Ask the Chauffeur

A fun story spotted in The Telegraph and reproduced here:

One of the most important figures in quantum mechanics was the German physicist Max Planck. After he won the Nobel Prize for physics in 1918, he undertook a lecture tour of Germany.

“Naturally enough the lectures he delivered to the various audiences were more or less identical, a fact that was noticed in due course by his chauffeur.

One day the driver said to him: “Professor Planck, I’ve heard you give the same lecture on quantum mechanics so many times that I now know it by heart. It must be very boring for you, so for tonight why don’t we swap roles? I’ll deliver the lecture and you sit in the audience and wear my chauffeur’s cap.”

Planck agreed and that evening the driver got up on stage and delivered the lecture flawlessly. Then a member of the audience stood up and asked an incomprehensible question about quantum mechanics. Without hesitation the chauffeur said: “I’m surprised that someone from the renowned city of Munich could ask such a basic question. I will leave my chauffeur to answer it.”

Charlie Munger, Warren Buffett’s business partner, often tells this story. He uses it to illustrate the difference between real understanding of a subject – “Planck knowledge” – and the mere appearance of it, or “chauffeur knowledge”.

The “chauffeurs” of this world often distract attention from their shortcomings by putting on a great show. They may have a commanding presence, a way with words, huge self-confidence. In every walk of life – politics, business and, yes, journalism – you get both types of knowledge.

And of course you get both in fund management. Almost all fund managers can persuade you that they are a suitable person to entrust your life savings to. Sadly, the facts show many aren’t up to the task.

Choosing the right fund manager is one of the most important financial decisions we’ll ever make. Being able to distinguish those with chauffeur knowledge from those with Planck knowledge would be a huge help.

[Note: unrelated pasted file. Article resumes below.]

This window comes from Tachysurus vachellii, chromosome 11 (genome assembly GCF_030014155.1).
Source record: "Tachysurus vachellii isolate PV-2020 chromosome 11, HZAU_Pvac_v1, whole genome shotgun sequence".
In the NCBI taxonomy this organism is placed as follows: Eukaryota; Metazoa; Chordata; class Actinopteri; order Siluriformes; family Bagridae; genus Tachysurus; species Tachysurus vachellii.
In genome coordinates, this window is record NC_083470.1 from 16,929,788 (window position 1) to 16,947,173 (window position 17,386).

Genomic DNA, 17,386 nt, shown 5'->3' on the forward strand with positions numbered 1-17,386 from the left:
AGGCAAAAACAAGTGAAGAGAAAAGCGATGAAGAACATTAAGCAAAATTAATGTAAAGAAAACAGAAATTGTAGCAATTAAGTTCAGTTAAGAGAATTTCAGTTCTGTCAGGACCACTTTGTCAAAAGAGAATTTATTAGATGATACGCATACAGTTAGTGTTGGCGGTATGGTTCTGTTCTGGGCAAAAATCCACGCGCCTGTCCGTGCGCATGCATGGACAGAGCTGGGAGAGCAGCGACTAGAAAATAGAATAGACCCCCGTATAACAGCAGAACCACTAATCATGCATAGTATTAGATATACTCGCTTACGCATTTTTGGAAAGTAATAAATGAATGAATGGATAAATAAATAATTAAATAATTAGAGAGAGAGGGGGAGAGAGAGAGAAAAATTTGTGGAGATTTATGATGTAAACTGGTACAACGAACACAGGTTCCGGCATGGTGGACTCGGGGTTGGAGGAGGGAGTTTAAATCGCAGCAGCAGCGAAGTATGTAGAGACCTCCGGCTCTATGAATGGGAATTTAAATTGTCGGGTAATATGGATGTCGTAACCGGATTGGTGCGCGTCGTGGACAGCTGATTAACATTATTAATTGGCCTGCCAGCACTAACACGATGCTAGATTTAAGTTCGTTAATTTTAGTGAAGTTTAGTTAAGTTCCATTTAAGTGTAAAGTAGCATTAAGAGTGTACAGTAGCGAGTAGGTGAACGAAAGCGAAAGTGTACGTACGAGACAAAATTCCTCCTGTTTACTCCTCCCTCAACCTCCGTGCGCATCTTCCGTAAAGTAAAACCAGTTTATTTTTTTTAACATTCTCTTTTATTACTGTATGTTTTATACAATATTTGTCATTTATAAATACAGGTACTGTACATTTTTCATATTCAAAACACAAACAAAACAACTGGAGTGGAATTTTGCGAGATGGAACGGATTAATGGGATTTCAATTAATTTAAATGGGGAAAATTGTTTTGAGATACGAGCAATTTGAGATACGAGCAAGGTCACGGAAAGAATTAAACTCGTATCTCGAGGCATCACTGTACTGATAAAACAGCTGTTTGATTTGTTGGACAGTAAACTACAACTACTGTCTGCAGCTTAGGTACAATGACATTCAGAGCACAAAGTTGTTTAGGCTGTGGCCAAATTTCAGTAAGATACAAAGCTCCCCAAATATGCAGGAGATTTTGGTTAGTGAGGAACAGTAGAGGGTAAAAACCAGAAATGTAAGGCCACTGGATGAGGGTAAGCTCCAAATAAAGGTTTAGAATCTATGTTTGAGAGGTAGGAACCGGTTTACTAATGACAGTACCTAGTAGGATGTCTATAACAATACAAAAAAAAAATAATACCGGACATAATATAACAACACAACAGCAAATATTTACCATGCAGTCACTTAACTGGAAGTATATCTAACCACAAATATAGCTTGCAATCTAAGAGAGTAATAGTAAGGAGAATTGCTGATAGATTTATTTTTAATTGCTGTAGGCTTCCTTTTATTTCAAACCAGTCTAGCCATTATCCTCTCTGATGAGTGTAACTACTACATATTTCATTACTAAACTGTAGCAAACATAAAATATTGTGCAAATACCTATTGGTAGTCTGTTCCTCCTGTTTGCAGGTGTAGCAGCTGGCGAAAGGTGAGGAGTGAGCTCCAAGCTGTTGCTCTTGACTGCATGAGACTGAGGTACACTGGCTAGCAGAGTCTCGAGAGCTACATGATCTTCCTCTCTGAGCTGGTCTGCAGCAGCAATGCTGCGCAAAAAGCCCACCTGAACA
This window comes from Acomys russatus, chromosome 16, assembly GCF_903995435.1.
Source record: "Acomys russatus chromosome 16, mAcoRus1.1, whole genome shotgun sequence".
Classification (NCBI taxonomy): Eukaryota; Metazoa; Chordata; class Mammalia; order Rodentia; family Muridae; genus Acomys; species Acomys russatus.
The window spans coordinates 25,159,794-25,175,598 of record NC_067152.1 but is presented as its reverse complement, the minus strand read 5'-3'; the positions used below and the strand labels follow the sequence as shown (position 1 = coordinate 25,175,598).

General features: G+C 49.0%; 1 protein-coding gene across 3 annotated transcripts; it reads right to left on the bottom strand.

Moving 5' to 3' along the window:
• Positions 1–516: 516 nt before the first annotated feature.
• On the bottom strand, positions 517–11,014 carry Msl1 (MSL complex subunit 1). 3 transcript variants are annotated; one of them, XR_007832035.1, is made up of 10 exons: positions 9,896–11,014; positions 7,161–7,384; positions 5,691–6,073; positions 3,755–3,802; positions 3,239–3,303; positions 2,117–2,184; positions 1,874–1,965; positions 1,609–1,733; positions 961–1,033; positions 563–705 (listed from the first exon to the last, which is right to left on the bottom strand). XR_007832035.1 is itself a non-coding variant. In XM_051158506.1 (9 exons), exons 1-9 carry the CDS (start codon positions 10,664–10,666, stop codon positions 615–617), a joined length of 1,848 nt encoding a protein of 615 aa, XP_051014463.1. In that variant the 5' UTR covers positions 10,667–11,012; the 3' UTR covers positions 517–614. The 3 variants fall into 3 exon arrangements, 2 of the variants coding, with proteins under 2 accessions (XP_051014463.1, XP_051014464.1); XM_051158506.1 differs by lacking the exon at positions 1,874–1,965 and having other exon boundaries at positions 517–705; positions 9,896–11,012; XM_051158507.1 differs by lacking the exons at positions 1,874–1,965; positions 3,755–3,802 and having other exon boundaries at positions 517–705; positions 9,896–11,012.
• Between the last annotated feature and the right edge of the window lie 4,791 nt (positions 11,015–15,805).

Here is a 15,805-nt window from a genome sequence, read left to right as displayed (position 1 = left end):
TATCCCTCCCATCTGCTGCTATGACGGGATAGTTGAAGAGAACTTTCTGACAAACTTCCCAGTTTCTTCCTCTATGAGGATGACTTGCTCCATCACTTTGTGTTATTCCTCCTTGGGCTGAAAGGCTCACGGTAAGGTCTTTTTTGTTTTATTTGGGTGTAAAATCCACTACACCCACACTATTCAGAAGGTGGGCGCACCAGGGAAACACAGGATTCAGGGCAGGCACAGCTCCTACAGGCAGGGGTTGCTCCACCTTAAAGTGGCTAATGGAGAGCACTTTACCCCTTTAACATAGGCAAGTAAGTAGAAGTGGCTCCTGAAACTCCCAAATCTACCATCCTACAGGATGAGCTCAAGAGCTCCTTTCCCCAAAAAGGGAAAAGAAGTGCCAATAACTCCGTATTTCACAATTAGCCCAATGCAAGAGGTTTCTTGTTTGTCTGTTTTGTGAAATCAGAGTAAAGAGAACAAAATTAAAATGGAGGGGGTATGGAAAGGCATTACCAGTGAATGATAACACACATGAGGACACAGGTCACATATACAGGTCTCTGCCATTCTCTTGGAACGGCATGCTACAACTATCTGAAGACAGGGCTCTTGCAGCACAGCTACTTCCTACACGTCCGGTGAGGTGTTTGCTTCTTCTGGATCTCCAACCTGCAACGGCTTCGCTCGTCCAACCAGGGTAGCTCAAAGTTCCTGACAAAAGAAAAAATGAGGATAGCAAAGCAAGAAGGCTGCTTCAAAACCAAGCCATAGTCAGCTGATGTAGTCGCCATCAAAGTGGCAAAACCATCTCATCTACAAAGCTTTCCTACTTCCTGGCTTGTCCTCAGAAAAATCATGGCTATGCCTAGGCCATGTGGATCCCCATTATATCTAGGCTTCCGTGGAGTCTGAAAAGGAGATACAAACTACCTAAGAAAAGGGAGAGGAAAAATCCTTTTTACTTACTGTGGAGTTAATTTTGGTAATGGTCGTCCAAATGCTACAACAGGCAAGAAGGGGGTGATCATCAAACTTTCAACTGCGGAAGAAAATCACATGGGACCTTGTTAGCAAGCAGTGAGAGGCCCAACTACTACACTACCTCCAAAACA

How can you tell them apart? Here are a few suggestions.

  • First, can they explain what they are doing in simple language? It’s the chauffeurs who seek refuge in jargon and obfuscation.
  • Second, do they ever admit that they don’t know the answer to a question? It’s the Plancks who have the self-confidence to admit ignorance when the circumstances call for it.
  • And the third, related test is whether they are aware of their own “circle of competence” and avoid being tempted to invest in areas that they are not properly familiar with.

Finding the right fund manager is hard. Fortunately, though, probably not as hard as quantum mechanics.”

You can of course replace fund manager with any other sort of manager! I appreciate that in practical situations admitting ignorance may easily be viewed as a weakness. I guess it works provided that you have the opportunity to clearly demonstrate your strengths so that people can get a rounded and balanced picture.

There’s an interesting discussion of chauffeur knowledge by Tim O’Reilly who points out that:

The point of the story was that there are two types of knowledge, the kind of rote knowledge that the chauffeur had, and the deep knowledge that Planck had. (What Munger didn’t say: the chauffeur had some Planck knowledge of his own, being clever enough to turn that question around! But it’s a great punch line — and a great concept.)


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